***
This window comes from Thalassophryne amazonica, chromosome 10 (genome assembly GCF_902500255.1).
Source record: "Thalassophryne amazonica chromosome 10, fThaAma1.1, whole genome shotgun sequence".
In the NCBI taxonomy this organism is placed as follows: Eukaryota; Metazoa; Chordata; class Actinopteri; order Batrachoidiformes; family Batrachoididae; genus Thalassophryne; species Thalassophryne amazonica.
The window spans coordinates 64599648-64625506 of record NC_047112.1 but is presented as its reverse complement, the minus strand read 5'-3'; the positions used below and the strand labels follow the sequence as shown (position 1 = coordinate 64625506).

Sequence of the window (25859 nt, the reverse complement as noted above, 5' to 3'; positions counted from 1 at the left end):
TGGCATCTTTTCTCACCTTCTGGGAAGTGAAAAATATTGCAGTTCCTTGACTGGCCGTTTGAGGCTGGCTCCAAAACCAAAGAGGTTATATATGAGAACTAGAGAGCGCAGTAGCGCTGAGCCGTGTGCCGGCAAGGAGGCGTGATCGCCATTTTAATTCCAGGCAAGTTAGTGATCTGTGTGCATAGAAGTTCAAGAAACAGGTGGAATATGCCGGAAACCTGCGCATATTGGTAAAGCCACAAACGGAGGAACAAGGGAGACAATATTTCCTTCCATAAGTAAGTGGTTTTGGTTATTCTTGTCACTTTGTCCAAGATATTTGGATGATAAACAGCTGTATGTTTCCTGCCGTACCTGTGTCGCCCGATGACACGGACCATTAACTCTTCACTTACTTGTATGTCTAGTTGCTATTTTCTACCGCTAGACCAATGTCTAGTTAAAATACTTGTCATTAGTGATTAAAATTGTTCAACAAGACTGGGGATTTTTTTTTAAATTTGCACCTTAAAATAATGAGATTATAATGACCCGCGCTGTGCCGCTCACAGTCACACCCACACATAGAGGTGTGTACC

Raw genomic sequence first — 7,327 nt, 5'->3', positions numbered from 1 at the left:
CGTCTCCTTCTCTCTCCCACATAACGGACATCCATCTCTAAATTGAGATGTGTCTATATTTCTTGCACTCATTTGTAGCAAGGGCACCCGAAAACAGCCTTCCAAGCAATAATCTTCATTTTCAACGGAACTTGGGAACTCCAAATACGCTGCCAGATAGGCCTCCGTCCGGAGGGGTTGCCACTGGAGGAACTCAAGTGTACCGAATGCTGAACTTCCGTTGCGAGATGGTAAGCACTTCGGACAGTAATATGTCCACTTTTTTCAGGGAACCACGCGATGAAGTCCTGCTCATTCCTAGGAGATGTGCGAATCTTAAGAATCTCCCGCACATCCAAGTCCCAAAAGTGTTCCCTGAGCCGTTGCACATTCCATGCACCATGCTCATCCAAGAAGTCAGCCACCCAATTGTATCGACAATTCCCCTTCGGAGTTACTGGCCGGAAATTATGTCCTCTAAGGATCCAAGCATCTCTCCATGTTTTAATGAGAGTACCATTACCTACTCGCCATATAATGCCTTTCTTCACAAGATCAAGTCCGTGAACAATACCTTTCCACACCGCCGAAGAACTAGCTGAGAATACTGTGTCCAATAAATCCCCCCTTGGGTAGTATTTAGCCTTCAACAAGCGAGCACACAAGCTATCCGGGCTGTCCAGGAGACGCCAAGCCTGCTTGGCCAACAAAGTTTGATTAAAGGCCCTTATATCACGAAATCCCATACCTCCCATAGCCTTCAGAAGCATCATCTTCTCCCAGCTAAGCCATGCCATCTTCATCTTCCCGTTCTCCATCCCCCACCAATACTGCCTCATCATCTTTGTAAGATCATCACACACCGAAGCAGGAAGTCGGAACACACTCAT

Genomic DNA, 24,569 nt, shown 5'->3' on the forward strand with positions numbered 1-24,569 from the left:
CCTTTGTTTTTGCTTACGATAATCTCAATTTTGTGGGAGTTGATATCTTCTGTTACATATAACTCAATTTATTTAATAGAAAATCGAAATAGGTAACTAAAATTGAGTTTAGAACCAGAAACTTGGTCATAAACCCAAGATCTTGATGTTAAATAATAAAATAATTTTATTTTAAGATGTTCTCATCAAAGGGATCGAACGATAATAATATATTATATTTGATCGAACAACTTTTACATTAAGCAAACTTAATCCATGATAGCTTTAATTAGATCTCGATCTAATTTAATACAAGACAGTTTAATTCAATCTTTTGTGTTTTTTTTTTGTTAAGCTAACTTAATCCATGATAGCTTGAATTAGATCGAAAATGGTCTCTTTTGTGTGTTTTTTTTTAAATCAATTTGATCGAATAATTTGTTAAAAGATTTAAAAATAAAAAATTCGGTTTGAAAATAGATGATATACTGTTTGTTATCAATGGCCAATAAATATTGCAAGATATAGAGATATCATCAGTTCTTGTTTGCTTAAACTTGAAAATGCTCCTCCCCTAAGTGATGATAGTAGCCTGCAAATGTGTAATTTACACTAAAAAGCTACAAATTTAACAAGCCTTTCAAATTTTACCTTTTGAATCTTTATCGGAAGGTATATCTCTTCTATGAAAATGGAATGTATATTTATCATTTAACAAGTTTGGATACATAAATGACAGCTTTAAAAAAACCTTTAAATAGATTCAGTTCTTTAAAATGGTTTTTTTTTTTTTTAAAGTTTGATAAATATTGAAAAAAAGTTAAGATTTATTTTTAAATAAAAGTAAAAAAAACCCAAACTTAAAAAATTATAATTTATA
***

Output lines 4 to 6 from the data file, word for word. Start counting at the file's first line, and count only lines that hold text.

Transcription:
The window spans coordinates 64599648-64625506 of record NC_047112.1 but is presented as its reverse complement, the minus strand read 5'-3'; the positions used below and the strand labels follow the sequence as shown (position 1 = coordinate 64625506).

Sequence of the window (25859 nt, the reverse complement as noted above, 5' to 3'; positions counted from 1 at the left end):
TGGCATCTTTTCTCACCTTCTGGGAAGTGAAAAATATTGCAGTTCCTTGACTGGCCGTTTGAGGCTGGCTCCAAAACCAAAGAGGTTATATATGAGAACTAGAGAGCGCAGTAGCGCTGAGCCGTGTGCCGGCAAGGAGGCGTGATCGCCATTTTAATTCCAGGCAAGTTAGTGATCTGTGTGCATAGAAGTTCAAGAAACAGGTGGAATATGCCGGAAACCTGCGCATATTGGTAAAGCCACAAACGGAGGAACAAGGGAGACAATATTTCCTTCCATAAGTAAGTGGTTTTGGTTATTCTTGTCACTTTGTCCAAGATATTTGGATGATAAACAGCTGTATGTTTCCTGCCGTACCTGTGTCGCCCGATGACACGGACCATTAACTCTTCACTTACTTGTATGTCTAGTTGCTATTTTCTACCGCTAGACCAATGTCTAGTTAAAATACTTGTCATTAGTGATTAAAATTGTTCAACAAGACTGGGGATTTTTTTTTAAATTTGCACCTTAAAATAATGAGATTATAATGACCCGCGCTGTGCCGCTCACAGTCACACCCACACATAGAGGTGTGTACC